It’s Cleveland’s turn to experience Justin Timberlake

By Malcolm X Abram
Beacon Journal pop music writer

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Justin Timberlake performs onstage on The 20/20 Experience World Tour, at Staples Center on November 26 in Los Angeles. (Frank Micelotta/Invision/AP)
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Justin Timberlake is on top of the world.

He is king of the musical castle, and mostly master of his acting domain. Since his 20/20 Experience Tour started, he has had thousands of shrieking fans filling sold-out arenas (including tonight’s sold-out show at Cleveland’s Quicken Loans Arena) reminding him of his awesomeness.

The backlash should start any moment now.

Timberlake, or simply “J.T.” to his fans and friends, has had one heck of a busy 2013. After tending to his acting career for the past several years, the 32-year-old, who has been a professional entertainer for all but the first decade of his life, re-staked his territory as an R&B/pop star through a series of strategic appearances.

He performed a concert with Jay Z before the Super Bowl and spent a full week as the primary guest on his good buddy Jimmy Fallon’s Late Night show under the rubric “Timberweek,” which included some very funny sketches (including Fallon and Timberlake in full gray-beard makeup singing Row Row Your Boat in the round with famous gray-beard Michael McDonald).

J.T. also performed for the president at the White House and released the Billboard chart-topping The 20/20 Experience — only his third solo album, and first in seven years. It was quickly followed by a second less well-received part two.

His MTV Video Awards performance generated a ridiculous amount of pre-telecast buzz with all the speculation about an ’N Sync reunion that lasted less than a minute. He became a member of Saturday Night Live’s “Five Timers Club” by hosting the show for the fifth time and even received an Emmy nomination for his trouble. On Dec. 21, he’ll appear on SNL yet again as the musical guest alongside host Jimmy Fallon.

Timberlake also co-starred in the recent film Runner Runner with Ben Affleck. The box office and critical bomb, and the less-enthusiastic response to the 20/20 Experience part two, are arguably Timberlake’s only missteps this year. But even the universally panned film will likely be quickly wiped away with his reportedly funny cameo in the upcoming Coen Brothers film Inside Llewyn Davis, in which he plays a quirky folk-singer.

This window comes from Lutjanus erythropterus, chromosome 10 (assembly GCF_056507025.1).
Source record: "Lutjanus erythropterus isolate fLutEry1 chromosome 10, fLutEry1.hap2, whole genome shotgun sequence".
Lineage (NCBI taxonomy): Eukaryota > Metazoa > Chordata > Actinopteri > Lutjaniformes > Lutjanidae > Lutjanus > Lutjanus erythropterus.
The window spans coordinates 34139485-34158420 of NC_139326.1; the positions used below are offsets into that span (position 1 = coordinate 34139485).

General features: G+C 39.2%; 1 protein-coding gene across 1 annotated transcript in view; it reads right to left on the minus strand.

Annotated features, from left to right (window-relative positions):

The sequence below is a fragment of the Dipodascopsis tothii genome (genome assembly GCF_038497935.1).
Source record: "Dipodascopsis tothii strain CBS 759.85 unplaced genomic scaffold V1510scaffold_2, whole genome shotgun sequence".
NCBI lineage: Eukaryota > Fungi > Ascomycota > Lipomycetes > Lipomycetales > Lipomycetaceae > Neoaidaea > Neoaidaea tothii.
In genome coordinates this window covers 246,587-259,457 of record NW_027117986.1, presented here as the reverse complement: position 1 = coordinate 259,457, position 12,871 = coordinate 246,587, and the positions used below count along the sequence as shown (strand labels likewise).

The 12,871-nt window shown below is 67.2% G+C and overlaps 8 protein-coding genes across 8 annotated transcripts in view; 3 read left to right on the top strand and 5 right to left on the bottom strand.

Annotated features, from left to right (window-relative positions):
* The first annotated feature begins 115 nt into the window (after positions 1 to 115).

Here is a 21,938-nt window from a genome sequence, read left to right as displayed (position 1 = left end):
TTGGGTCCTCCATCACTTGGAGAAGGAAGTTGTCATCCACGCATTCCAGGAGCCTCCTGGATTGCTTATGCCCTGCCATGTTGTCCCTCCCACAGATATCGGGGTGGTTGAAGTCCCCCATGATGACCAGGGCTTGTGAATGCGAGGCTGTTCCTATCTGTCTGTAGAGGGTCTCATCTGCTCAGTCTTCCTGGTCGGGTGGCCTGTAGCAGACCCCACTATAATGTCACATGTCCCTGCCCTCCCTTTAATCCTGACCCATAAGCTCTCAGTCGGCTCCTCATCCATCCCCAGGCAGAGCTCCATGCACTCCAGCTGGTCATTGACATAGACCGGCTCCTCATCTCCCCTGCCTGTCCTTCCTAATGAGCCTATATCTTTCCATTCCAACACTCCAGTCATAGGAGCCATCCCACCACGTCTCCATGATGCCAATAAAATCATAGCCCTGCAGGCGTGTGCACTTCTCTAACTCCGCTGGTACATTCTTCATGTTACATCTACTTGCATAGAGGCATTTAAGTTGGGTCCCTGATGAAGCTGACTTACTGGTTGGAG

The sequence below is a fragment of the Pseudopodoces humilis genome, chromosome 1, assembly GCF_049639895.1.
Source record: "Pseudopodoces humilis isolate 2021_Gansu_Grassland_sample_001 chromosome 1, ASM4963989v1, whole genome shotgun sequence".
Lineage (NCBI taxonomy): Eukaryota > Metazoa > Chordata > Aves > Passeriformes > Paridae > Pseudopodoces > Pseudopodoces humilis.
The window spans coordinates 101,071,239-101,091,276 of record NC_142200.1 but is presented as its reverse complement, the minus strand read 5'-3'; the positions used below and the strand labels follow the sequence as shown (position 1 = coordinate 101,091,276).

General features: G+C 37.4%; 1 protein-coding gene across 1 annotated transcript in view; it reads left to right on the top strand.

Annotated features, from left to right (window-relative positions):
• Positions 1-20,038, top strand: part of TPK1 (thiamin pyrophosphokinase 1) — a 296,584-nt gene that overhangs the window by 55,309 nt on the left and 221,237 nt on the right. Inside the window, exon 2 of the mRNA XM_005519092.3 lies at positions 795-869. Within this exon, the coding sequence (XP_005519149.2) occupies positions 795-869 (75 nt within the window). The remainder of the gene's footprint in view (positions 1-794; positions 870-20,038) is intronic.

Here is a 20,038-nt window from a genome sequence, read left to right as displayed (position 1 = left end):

But, wait, there’s more.

At the recent American Music Awards, Timberlake took home favorite male pop/rock artist and favorite male R&B/soul artist and The 20/20 Experience won favorite R&B/soul album. Timberlake also received seven Grammy nominations including best pop solo performance for Mirrors, best pop/duo performance for Suit & Tie featuring Jay Z, best pop vocal album and best R&B song for the eight-minute Pusher Love Girl.

Timberlake is in a place in his career where he can pretty much do what he wants and is willing to take chances, evidenced by the two discs of the 20/20 Experience — The Complete Experience.

Many pop artists, after concentrating on other aspects of their careers for several years, would have tried to ensure their comeback album was as hip and happening and as surefire a hit as possible, hiring hot-of-the-moment producers, and filling their tracks with popular guest stars. Instead, Timberlake reteamed with co-producer/co-writer Timbaland, the man who helped solidify Timberlake’s solo street cred with the ballad Cry Me a River on his 2002 debut Justified and the primary co-producer on his 2006 quadruple platinum-selling sophomore disc FutureSex/LoveSounds.

Together again, Timberlake and Timbaland seemingly have indulged all their creative whims, breaking many standard pop album rules. The 20/20 Experience’s place in Timberlake's surprisingly small catalog could wind up as the Timberlake equivalent of Sign of the Times — the stylistically sprawling, creatively indulgent, double album (that’s two vinyl records packaged together, kids) where Prince, a major influence and inspiration for both Timberlake and Timbaland, showed his many musical sides.

On the collected Complete Experience, half of the 21 tracks stretch past the seven-minute mark and orchestrated interludes are dropped into the middle of tunes. There are also several extended instrumental vamps. Let the Groove Get In spends much of its seven minutes as a staccato Latin funk groove before morphing into an updated disco beat for its coda.

While the first part was well-received, many critics (hello, backlash) balked at the less consistently strong second part. Both debuted at No. 1 on the Billboard 200 with only part one selling platinum so far.

Nevertheless, Timberlake's 20/20 Experience tour has been a smashing success. The show runs nearly three hours and features a sextet of dancers and the 11-piece Tennessee Kids band, which includes four backup singers and a four-piece horn section. The 32-song set covers all three of his solo albums and drops in a few surprising covers including Heartbreak Hotel, Michael Jackson's Human Nature, Kool & the Gang's Jungle Boogie and Bell Biv DeVoe’s Poison.

Timberlake has been climbing the fame ladder since he was a tow-headed 10-year-old trying to lose his Memphis accent and he seems to be resting pretty comfortably on the top rung.

Malcolm X Abram can be reached at mabram@thebeaconjournal.com or 330-996-3758. Read his blog, Sound Check Online, at www.ohio.com/blogs/sound-check, or follow him on Twitter @malcolmxabram.


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